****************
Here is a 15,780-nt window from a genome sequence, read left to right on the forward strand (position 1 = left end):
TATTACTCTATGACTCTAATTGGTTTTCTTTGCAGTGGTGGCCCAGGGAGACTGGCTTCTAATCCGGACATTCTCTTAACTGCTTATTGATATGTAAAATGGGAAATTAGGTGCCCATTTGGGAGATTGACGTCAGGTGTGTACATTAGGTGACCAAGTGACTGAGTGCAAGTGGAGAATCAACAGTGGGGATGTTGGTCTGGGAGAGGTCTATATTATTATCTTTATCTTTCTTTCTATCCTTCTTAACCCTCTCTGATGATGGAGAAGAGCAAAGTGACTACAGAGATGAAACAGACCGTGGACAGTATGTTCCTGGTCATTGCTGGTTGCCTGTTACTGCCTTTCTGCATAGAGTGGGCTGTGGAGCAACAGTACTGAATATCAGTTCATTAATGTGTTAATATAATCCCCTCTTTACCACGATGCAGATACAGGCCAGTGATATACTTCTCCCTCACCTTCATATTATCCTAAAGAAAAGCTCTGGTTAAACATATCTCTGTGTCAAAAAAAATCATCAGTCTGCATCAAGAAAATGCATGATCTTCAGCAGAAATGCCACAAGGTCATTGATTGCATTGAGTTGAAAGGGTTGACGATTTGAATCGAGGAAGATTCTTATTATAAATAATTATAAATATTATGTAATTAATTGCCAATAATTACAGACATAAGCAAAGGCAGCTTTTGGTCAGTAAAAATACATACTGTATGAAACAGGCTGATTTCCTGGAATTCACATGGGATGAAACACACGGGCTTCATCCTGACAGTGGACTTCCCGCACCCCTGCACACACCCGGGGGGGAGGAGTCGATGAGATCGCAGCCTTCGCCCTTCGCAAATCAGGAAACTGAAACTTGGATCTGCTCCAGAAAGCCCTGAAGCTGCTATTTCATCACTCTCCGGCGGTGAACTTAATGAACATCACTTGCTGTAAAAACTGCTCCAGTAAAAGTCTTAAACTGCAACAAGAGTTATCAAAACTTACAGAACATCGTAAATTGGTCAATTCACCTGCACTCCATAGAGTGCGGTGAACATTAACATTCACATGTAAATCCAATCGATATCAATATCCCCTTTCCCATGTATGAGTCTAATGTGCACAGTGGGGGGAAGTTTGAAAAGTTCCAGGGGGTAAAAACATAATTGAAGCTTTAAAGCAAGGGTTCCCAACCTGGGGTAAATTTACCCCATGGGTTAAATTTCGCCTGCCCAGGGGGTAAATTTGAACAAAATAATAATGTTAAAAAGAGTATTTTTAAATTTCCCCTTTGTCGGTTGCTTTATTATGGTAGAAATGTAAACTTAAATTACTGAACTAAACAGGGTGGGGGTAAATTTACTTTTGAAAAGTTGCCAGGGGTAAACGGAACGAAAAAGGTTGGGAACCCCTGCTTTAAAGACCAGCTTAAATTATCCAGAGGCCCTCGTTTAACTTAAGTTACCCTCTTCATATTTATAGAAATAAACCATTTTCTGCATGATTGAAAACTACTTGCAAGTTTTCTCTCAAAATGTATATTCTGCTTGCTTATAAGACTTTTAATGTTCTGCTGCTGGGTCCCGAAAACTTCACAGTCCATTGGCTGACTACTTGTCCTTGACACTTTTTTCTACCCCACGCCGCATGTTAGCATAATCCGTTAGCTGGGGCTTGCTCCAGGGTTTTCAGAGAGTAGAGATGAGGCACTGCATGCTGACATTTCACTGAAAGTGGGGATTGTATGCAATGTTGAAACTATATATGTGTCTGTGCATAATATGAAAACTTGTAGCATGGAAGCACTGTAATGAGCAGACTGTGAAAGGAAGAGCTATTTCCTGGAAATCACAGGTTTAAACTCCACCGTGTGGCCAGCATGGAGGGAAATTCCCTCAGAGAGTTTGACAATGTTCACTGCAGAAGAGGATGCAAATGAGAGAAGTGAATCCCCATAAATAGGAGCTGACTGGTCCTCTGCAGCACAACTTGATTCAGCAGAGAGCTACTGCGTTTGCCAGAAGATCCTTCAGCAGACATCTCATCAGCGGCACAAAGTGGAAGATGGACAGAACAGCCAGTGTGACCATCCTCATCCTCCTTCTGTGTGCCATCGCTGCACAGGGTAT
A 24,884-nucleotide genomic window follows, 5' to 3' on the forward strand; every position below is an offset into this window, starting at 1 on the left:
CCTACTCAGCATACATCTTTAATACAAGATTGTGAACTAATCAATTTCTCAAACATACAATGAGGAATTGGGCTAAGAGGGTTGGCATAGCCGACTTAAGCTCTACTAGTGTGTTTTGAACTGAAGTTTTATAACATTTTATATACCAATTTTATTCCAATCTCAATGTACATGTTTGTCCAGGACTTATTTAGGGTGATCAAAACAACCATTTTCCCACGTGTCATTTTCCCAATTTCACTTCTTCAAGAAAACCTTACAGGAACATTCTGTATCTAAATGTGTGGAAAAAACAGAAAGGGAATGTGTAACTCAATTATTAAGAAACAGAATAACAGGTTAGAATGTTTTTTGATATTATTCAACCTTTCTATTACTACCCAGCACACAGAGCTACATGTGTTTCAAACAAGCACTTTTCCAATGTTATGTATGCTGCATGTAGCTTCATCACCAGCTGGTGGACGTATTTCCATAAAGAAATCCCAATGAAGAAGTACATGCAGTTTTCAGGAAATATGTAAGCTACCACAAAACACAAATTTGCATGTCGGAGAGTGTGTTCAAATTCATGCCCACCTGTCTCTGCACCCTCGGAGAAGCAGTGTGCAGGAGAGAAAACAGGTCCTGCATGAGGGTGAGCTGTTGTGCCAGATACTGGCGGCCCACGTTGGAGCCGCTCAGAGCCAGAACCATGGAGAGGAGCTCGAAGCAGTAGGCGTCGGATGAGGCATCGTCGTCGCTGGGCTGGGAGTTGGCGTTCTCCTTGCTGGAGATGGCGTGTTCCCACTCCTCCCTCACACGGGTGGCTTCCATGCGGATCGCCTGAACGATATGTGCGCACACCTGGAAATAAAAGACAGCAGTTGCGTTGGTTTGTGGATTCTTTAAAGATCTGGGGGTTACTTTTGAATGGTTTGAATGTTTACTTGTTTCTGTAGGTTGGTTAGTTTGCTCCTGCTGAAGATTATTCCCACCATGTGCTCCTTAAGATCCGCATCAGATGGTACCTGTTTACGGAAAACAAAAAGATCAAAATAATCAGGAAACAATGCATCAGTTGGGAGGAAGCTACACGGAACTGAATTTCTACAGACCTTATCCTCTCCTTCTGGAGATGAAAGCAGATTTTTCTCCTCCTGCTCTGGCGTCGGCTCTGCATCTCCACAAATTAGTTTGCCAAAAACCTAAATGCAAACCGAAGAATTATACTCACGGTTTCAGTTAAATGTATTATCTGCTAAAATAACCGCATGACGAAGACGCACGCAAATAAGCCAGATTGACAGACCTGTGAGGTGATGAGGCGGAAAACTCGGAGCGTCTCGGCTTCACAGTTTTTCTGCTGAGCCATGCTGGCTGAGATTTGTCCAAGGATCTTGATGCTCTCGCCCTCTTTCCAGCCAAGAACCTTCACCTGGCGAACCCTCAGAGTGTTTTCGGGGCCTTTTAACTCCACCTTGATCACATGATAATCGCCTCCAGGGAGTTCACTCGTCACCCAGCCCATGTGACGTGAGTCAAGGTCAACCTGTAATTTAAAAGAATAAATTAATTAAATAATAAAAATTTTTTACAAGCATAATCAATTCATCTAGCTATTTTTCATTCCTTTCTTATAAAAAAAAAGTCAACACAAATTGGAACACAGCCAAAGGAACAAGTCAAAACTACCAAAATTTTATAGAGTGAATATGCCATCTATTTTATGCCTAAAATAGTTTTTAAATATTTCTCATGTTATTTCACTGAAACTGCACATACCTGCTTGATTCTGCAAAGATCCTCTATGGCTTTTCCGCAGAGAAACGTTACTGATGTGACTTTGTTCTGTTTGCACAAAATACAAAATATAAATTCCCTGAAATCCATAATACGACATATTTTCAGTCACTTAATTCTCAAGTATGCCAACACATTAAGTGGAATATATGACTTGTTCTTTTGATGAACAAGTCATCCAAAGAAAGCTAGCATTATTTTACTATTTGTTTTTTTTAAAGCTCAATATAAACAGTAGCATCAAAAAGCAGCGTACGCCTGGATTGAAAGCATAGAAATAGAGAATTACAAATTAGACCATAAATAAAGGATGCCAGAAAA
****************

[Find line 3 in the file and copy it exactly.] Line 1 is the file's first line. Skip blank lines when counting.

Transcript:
A 24,884-nucleotide genomic window follows, 5' to 3' on the forward strand; every position below is an offset into this window, starting at 1 on the left: